Cavaco Silva has already played an important role for Portuguese capitalism in implementing a right-wing agenda in the period after the 1974 revolution. An economist, he was finance minister in 1980-81, and also headed the Bank of Portugal’s research department. When he became head of the PSD in 1985, he withdrew it from a coalition government with the PSP under Soares. The PSD won the subsequent election, although without a parliamentary majority, and Soares became president.

When Soares dissolved the government in 1987, Cavaco Silva’s PSD won an outright majority at the ensuing election. They were returned again in 1991 with another majority. After he lost the 1996 presidential election to the PSP’s Jorge Sampaio, however, Cavaco Silva returned to his post as a professor of economics.

His period in office saw annual growth of up to 4 percent based largely on European Union subsidies and a programme of selling off state companies such as Portugal Telecom SGPS SA, the country’s largest telephone company.

Addressing a meeting of Lisbon-based international chambers of commerce shortly after his election, Cavaco Silva said that growth and development in 1986 had given the impression Portugal would find “a similar level of development to the countries around it. That hope has vanished in the last five years.”

He suggested to the Lisbon meeting that Socrates’ government was failing to take responsibility for implementing economic measures. Latest forecasts, he said, suggest that this year will be worse than last: unemployment will continue to rise, family debt will escalate, and Portuguese exports would lose value. Under these conditions, companies already based in Portugal would move out, and foreign companies would not move in.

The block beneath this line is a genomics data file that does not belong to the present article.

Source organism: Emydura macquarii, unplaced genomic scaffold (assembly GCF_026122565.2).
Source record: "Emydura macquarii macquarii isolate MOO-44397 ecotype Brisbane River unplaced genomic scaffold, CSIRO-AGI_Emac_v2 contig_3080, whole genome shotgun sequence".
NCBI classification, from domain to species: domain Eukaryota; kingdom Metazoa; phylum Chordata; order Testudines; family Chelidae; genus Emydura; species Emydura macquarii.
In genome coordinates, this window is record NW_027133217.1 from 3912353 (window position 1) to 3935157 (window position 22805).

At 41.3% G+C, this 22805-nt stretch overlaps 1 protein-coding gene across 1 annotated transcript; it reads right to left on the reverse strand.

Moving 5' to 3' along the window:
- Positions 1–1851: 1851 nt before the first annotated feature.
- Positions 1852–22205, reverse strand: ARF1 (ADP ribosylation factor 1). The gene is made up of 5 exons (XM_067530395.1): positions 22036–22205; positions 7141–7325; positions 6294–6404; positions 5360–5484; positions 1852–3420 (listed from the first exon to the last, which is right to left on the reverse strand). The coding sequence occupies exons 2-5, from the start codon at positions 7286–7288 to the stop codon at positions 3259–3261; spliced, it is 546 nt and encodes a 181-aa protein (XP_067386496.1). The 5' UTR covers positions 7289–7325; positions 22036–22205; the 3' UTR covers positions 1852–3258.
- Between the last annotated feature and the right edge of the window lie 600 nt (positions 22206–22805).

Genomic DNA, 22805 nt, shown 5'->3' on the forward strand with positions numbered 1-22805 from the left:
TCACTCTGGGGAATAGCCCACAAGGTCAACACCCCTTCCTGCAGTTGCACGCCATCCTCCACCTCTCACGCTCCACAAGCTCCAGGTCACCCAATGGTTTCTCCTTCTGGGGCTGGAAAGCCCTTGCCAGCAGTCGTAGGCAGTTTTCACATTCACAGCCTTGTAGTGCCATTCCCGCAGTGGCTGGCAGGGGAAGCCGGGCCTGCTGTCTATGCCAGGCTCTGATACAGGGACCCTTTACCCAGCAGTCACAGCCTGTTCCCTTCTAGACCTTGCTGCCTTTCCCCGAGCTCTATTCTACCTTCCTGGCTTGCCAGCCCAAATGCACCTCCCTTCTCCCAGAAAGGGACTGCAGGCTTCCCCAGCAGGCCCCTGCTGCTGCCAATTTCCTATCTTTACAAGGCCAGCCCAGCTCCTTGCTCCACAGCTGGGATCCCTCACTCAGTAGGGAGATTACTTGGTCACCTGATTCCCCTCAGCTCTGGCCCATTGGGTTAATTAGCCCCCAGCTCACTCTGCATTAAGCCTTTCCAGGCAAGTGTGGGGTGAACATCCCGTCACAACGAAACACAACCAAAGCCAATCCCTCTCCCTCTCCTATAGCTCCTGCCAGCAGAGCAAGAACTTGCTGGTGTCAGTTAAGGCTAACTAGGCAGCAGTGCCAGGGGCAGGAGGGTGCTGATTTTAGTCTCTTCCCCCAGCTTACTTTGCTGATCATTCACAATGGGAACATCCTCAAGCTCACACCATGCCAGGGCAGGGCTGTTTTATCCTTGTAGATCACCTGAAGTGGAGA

He expressed concern that this could create dangerous conditions within the working class: “Political crisis ... affects social cohesion.”

Soares had expressed similar concerns during the election campaign, warning that growing inequality could create political tension. Soares said then that a balanced budget was not an end in itself. Cavaco Silva echoes him now by calling for co-operation between “economic and social institutions.”

The inequality, though, is systemic, with the richest 20 percent of the population earning some seven times more than the poorest 20 percent. Cavaco Silva told the Lisbon meeting that his role was to sell the austerity measures to the Portuguese people without creating political instability. “We can convince the population in general to accept measures of austerity without causing a negative reaction,” he said.

Cavaco Silva has said that he will back Socrates’ attempts to adapt the economy to the requirements of globalisation. In Lisbon he stressed that the president has a vital role in promoting international liaison and he emphasized the need to make Portugal internationally competitive. The country must “close the development gap with Spain and other EU countries,” he said so that it is able to hold its own “economically and politically on the international scene.”

To this end he outlined six points that the Portuguese government must address, including reform of the justice and public administration systems and the country’s territorial districts. Such reforms of the public sector are consistent with the measures Socrates has already begun, such as pension cuts.